- Written by David Brickner
Newspaper headlines continue to scream out stories of violence in the Middle East. Television news reports flash images of bloodshed that stains the Holy Land. Israel is a womb of disharmony wherein borders and nationalities seem to cause battle after battle. And yet the ultimate conflict in the Middle East is religious. The Jewish and Muslim disputes over holy sites are merely one chapter in a very ancient book. Into the midst of this age-old discord, the voice of Christianity speaks—sometimes muffled and indistinct, other times shrill and piercing.
Unfortunately, the latter voice has had quite an effect in Israel. The tragic and often violent history of the triumphalist church of the Middle Ages is indelibly fixed in the minds of the people there. Ancient Crusader fortresses dot the land, memorializing that history.
And what can be heard when contemporary Christians raise their voices in the Land? To many Israelis, official" Christianity sounds like so much squabbling over rights to dubious holy sites around the Land.
Evangelical Christians raise their voices over more pressing issues. Some ardent Christian Zionists show blind allegiance to the most extreme right-wing political positions, to the point of unChrist-like attitudes towards Arabs. On the other hand, some pro-Palestinian evangelicals feel politically and religiously correct in siding with the Palestinians because they view them as the underdog who, without Christian sympathies, will remain poor and oppressed. Their left-leaning theological convictions preclude any place for a Jewish Israel in God's future plan. Consequently, they confer an illegitimacy on the current government and accept Palestinian propaganda as gospel truth.
Yet despite the discord, I am hopeful for what can happen in Israel—because despite the current conflict, God has declared a bright future for the nation.
The Lord also will roar from Zion, and utter His voice from Jerusalem; the heavens and earth will shake; but the Lord will be a shelter for His people, and the strength of the children of Israel. So you shall know that I am the Lord your God, dwelling in Zion My holy mountain. Then Jerusalem shall be holy, and no aliens shall ever pass through her again.
What a day that will be! In the meantime, we can sow the gospel of peace in the hearts of Jews and Arabs alike, knowing that some will receive the life-giving message. When the Prince of Peace rules in the hearts of Arabs and Jews, there will be a lasting peace from God. It will never come through politics. We know that true peace will only come to the city of peace when the Prince of Peace comes in power and glory.
We need evangelical Christians to commit to this task of proclamation in Israel. Not the triumphant proclamation of a crusader, but the humble voices of sinners saved by grace. Only when Christians agree that all people need the gospel will the church sow enough gospel seed to yield a good harvest. When believers accept rejection as an ordinary part of following Y'shua, the church will move as one to reach out to those who desperately need the Messiah.
I only wish more Christians were aware of the opportunities for witness in Israel right now. Because despite the conflict in the Land, or perhaps in some ways because of it, many Israelis are open to the gospel. We see some come to faith in Jesus each month!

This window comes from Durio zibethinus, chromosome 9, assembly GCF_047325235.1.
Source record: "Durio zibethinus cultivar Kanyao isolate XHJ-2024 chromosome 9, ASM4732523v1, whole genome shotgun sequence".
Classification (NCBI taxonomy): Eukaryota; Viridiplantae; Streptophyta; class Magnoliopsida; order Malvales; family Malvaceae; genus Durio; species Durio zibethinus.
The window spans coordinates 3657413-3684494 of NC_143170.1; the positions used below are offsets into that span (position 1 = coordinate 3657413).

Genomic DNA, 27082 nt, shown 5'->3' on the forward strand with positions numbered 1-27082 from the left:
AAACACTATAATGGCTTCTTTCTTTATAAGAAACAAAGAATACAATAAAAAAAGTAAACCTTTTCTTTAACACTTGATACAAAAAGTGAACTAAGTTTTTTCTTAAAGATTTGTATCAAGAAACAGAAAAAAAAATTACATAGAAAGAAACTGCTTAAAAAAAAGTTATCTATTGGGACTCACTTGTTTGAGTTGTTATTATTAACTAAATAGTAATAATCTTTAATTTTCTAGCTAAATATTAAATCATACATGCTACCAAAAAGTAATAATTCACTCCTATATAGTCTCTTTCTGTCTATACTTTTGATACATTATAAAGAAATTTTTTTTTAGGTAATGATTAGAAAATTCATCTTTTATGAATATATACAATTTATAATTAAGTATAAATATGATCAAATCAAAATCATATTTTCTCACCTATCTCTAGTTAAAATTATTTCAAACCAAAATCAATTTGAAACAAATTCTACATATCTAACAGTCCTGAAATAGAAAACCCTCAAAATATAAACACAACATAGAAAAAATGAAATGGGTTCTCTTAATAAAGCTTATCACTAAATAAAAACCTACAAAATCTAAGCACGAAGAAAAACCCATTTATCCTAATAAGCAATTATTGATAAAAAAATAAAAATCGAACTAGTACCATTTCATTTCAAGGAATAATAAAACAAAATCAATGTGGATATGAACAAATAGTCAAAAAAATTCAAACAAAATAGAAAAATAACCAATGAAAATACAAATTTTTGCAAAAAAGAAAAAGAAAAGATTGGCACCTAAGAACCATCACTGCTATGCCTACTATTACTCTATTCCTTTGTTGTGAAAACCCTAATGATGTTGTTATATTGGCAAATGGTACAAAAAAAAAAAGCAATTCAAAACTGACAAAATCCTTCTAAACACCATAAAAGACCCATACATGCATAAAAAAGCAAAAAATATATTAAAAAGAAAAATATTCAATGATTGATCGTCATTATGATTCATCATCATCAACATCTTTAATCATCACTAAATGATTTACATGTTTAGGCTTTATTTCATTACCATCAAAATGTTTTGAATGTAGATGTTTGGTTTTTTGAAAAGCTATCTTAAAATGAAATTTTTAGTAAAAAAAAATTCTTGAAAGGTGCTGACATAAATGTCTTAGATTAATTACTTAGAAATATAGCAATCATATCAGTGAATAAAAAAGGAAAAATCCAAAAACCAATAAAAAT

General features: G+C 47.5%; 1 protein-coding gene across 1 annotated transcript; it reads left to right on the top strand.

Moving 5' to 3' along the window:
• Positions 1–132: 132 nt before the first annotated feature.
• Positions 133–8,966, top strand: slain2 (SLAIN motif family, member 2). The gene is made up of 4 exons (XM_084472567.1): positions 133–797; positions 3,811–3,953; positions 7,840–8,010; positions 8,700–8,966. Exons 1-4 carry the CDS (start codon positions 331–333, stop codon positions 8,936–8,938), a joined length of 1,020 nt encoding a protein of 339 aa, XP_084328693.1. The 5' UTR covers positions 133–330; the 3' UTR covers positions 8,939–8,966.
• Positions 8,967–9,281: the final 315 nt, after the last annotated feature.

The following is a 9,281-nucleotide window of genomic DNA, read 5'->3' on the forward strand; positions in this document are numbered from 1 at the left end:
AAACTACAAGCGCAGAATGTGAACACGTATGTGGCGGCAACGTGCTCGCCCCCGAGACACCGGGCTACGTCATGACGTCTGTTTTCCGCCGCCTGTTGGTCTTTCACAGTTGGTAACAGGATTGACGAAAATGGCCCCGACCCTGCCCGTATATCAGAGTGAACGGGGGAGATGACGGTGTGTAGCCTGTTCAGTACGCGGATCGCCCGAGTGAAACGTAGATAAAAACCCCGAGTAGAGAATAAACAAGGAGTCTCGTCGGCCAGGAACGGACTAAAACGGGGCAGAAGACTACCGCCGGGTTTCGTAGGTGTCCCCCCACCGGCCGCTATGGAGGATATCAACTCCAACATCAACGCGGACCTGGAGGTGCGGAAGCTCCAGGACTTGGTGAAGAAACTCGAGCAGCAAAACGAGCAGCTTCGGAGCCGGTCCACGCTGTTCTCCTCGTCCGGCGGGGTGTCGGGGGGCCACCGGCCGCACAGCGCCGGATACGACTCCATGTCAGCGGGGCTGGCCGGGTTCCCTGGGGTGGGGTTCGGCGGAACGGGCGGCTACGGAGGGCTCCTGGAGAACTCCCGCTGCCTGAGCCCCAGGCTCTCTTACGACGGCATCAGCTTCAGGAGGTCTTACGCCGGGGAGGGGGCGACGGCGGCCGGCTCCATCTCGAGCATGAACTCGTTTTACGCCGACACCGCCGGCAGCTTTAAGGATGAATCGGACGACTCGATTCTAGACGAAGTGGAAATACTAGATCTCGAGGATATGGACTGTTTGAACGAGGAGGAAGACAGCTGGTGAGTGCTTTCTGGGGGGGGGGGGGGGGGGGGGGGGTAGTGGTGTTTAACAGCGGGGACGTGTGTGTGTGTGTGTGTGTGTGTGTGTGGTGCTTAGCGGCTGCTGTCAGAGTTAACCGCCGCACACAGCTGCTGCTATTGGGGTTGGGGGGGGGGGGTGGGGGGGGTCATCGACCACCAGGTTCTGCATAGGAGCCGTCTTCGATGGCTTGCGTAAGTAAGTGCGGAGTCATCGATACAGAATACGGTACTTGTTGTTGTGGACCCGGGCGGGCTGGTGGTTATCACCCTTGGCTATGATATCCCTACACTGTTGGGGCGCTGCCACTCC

Contemporary mission strategy makes much of the 10/40 window, but few who speak of that window mention that Israel is smack dab in the middle of it. No strategy for world evangelization is complete unless it includes cogent thinking on Jewish missions and specific plans to reach Israel with the good news of Messiah.
The Holy Land, said to be so because it is the place from which the gospel first emanated, desperately needs the attention and focus of the Church. One need not have a political agenda to fulfill the mandate of Psalm 122:6, "Pray for the peace of Jerusalem: may they prosper who love you."
Some point out that Jesus never limited his ministry to the lost sheep of the House of Israel. The Great Commission is to go into all the world. Yet Jesus started out "to the Jew first" knowing that His impact in Judea would be felt in Samaria and the uttermost parts of the earth. Paul used the same strategy. Both kept a sharp, narrow focus. The Great Commission was first given to Jewish believers in Jesus. Those first Jews for Jesus did a pretty good job making that message known beyond the confines of Jerusalem and Judea.
Now, as we face the 21st century since that Great Commission was first given, we too need to sharpen our focus. We need to renew our commitment to bring the message back to the land where that command was first uttered.
Many Christians don't realize that it is possible to share the gospel in Israel in much the same way as it is in other democracies of the world. Our Israeli staff is doing this every single day. In fact, Jews for Jesus is recognized by the government of Israel as a not-for-profit organization. Our missionaries go out onto the streets of Tel Aviv or onto the college campuses to hand out our gospel tracts. We meet with Israelis, young and old alike, to share the good news of Messiah. God gives opportunities to lead Jews as well as Arabs to faith in Christ!
I am thankful that God has given us the opportunity to stand for Him in Israel. I am grateful to you for standing with us through your prayers and support. Thank you for enabling us to be your hands and feet to give that message of hope to the people and place known as Israel. Please continue to pray for our missionaries in Israel. Pray for their protection. Pray that God will grant them continuing courage and anoint them with wisdom and power to proclaim His gospel. Please pray that they will continue seeing much fruit for the glory of God.